Starring Charlie Hunnam. Rated 14A
From its title to its dashing, mustachioed lead, The Lost City of Z harks back to the classic explorer movies of the last century. But it also comments on the downfall of that era, when all-male geographic societies talked about savages.
Basing his extended tale on the nonfiction book of the same name by David Grann, director James Gray tells the story of Percy Fawcett, a stiff-upper-lip Brit explorer who became obsessed with finding a lost city hidden in the thick Amazonian jungle of Bolivia and Brazil. Early in the last century, he left behind a wife and children he adored to spend years roughing it in the remote and dangerous “green desert”, a place where teeming piranhas and poison-arrow-shooting cannibals were just a few of the welcoming parties.
Not that The Lost City of Z is an Indiana Jones–style thrill ride. It’s a meditative look at one man’s obsession, shot in rich, dreamlike imagery. There’s even a nod to Fitzcarraldo when Fawcett’s ragtag team stumbles upon an opera house in the middle of dense rainforest. It’s a Heart of Darkness story, yes, but one that’s measured and modest. Think of it as a gentler, more gentlemanly flipside to Apocalypse Now.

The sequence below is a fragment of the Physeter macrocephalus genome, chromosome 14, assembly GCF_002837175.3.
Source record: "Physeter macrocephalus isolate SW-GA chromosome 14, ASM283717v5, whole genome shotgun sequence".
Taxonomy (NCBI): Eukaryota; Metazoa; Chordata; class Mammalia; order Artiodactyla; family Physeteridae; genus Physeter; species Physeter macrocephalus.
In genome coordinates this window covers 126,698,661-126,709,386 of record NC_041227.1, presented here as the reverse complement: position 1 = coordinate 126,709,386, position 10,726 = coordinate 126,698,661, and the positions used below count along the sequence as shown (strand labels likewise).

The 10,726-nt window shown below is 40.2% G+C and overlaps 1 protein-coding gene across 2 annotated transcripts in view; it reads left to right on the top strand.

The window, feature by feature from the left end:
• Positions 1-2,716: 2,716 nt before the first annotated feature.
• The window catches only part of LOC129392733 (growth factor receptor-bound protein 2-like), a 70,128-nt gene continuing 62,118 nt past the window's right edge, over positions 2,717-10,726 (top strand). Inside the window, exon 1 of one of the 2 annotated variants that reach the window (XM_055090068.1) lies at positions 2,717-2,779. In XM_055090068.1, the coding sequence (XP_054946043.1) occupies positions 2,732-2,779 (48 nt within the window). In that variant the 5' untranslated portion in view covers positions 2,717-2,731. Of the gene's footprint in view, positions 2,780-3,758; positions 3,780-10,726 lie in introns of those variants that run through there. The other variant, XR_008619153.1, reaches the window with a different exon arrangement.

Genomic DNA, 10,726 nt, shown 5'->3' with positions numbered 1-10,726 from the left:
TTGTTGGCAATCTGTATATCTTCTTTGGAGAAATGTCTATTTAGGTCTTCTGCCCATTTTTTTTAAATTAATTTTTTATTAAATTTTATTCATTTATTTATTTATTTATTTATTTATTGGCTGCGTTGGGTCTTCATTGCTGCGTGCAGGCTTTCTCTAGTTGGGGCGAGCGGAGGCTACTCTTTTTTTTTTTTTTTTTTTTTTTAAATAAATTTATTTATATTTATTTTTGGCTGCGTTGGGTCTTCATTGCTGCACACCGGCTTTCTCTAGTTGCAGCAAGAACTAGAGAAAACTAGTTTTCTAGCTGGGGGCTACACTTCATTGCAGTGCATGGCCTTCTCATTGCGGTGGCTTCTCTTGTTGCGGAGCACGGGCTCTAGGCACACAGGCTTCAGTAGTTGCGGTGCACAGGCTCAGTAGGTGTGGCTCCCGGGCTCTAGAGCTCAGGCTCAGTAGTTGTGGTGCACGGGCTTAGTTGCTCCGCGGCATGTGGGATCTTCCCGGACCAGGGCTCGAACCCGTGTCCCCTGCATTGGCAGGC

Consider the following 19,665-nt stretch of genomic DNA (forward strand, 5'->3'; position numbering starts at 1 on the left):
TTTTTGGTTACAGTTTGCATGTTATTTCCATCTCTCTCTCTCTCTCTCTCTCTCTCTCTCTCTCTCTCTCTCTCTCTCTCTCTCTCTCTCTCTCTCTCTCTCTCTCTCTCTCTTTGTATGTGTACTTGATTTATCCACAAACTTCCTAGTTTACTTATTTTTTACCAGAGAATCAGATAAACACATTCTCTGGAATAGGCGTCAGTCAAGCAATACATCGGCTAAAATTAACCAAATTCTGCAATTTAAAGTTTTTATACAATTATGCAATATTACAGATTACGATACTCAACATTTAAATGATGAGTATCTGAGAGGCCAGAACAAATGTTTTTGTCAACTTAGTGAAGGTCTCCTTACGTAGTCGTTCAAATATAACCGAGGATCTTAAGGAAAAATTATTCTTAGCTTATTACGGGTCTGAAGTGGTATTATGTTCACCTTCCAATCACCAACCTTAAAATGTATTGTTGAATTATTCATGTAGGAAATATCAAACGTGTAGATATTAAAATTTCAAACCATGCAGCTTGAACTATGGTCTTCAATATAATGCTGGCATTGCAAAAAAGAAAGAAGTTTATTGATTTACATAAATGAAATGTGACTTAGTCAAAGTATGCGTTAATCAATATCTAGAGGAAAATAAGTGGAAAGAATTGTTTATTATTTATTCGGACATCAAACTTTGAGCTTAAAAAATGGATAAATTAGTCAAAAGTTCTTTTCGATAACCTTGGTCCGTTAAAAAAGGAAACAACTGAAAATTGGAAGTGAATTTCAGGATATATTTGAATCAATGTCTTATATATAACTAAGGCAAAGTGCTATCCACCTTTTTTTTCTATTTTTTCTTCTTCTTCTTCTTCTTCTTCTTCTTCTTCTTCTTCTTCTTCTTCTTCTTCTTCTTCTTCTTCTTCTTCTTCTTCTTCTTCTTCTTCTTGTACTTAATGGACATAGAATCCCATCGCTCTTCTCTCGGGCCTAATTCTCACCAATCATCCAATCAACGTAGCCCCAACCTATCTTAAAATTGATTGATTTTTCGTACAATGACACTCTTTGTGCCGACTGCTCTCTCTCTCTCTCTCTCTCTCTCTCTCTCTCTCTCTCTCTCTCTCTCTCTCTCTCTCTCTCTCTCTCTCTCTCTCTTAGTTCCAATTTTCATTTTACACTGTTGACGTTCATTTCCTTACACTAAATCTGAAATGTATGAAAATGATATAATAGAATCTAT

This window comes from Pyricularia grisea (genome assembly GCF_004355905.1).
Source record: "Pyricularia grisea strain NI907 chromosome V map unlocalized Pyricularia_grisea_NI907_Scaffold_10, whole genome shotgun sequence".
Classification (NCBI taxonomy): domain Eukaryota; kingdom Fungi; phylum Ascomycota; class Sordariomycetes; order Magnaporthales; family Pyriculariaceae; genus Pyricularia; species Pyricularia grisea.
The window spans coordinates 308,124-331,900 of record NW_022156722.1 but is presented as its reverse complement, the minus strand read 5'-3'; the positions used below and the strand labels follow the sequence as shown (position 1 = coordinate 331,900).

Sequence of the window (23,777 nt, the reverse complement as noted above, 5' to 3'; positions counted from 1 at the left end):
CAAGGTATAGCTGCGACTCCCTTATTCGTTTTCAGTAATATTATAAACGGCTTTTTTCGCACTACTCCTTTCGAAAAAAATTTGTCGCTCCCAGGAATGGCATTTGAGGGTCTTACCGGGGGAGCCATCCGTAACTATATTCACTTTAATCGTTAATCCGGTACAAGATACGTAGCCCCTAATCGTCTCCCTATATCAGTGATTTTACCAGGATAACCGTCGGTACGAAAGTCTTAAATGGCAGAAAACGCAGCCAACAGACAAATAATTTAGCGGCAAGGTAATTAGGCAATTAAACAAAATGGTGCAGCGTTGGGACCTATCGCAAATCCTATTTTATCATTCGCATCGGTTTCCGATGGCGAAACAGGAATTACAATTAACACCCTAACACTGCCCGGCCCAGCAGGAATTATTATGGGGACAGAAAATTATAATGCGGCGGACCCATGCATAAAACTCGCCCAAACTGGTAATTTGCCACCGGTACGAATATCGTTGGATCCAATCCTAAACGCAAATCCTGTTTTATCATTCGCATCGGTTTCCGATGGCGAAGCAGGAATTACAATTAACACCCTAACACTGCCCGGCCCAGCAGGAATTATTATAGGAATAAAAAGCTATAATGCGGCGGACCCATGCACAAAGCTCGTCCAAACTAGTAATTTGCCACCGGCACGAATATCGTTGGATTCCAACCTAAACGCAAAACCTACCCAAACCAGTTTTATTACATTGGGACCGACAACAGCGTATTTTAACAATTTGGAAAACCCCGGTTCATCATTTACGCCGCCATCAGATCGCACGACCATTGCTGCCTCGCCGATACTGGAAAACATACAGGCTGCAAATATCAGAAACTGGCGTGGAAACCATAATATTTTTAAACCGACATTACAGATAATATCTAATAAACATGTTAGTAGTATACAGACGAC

Amazonia was no place for an upper-crust Englishman in collared shirts. So why did Fawcett return after his first failed mission there—despite the mocking by peers who said there could not have been a civilized people in the jungle? “Soldierly decoration and reclaiming your family name” is the reason one of Fawcett’s superiors gives. Fawcett clearly has a taste for masculine glory, but it mixes with a desire to beat the gun-wielding colonialists to the ancient city. Aided by cinematographer Darius Khondji, Gray also contrasts cold-grey Britain against the dense, leafy wilds that call out to Fawcett.
Still, Fawcett remains, frustratingly, an enigma. Hunnam’s reserved, one-note, plummy take on his man of honour doesn’t help matters.
Cryptic and wandering as it all is, The Lost City of Z still casts a spell. It coalesces in a near-mystical ending, when its themes come magically together: the idea that we can never own or tame another civilization, the impossibility of knowing all the world’s mysteries, and the ability of the jungle to reclaim its losses. Just prepare for a long, leech- and spear-filled journey to get there.